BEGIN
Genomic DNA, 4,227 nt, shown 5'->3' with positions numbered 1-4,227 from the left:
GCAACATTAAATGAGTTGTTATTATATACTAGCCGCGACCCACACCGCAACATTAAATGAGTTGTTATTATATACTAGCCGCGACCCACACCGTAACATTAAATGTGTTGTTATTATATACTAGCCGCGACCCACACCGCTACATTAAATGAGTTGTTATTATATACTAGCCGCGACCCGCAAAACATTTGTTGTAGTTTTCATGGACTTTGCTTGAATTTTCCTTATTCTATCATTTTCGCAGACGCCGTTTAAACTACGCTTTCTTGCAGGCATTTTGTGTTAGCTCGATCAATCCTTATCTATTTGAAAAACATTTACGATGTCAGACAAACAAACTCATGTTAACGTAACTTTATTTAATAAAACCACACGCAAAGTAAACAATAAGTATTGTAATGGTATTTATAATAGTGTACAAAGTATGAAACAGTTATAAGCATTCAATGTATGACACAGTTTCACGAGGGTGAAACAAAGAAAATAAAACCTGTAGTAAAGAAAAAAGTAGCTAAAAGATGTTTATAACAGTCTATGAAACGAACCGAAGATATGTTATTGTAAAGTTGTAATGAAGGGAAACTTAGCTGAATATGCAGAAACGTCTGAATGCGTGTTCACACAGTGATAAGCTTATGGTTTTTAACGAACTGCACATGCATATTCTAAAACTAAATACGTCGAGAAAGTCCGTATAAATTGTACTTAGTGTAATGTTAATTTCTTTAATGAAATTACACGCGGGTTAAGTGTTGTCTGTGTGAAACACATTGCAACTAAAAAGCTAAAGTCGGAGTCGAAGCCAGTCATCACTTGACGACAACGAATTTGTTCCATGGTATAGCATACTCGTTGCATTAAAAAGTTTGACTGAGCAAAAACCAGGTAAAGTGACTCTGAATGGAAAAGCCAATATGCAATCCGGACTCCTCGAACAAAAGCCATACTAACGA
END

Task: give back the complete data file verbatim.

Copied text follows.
Genomic DNA, 4,227 nt, shown 5'->3' with positions numbered 1-4,227 from the left:
GCAACATTAAATGAGTTGTTATTATATACTAGCCGCGACCCACACCGCAACATTAAATGAGTTGTTATTATATACTAGCCGCGACCCACACCGTAACATTAAATGTGTTGTTATTATATACTAGCCGCGACCCACACCGCTACATTAAATGAGTTGTTATTATATACTAGCCGCGACCCGCAAAACATTTGTTGTAGTTTTCATGGACTTTGCTTGAATTTTCCTTATTCTATCATTTTCGCAGACGCCGTTTAAACTACGCTTTCTTGCAGGCATTTTGTGTTAGCTCGATCAATCCTTATCTATTTGAAAAACATTTACGATGTCAGACAAACAAACTCATGTTAACGTAACTTTATTTAATAAAACCACACGCAAAGTAAACAATAAGTATTGTAATGGTATTTATAATAGTGTACAAAGTATGAAACAGTTATAAGCATTCAATGTATGACACAGTTTCACGAGGGTGAAACAAAGAAAATAAAACCTGTAGTAAAGAAAAAAGTAGCTAAAAGATGTTTATAACAGTCTATGAAACGAACCGAAGATATGTTATTGTAAAGTTGTAATGAAGGGAAACTTAGCTGAATATGCAGAAACGTCTGAATGCGTGTTCACACAGTGATAAGCTTATGGTTTTTAACGAACTGCACATGCATATTCTAAAACTAAATACGTCGAGAAAGTCCGTATAAATTGTACTTAGTGTAATGTTAATTTCTTTAATGAAATTACACGCGGGTTAAGTGTTGTCTGTGTGAAACACATTGCAACTAAAAAGCTAAAGTCGGAGTCGAAGCCAGTCATCACTTGACGACAACGAATTTGTTCCATGGTATAGCATACTCGTTGCATTAAAAAGTTTGACTGAGCAAAAACCAGGTAAAGTGACTCTGAATGGAAAAGCCAATATGCAATCCGGACTCCTCGAACAAAAGCCATACTAACGA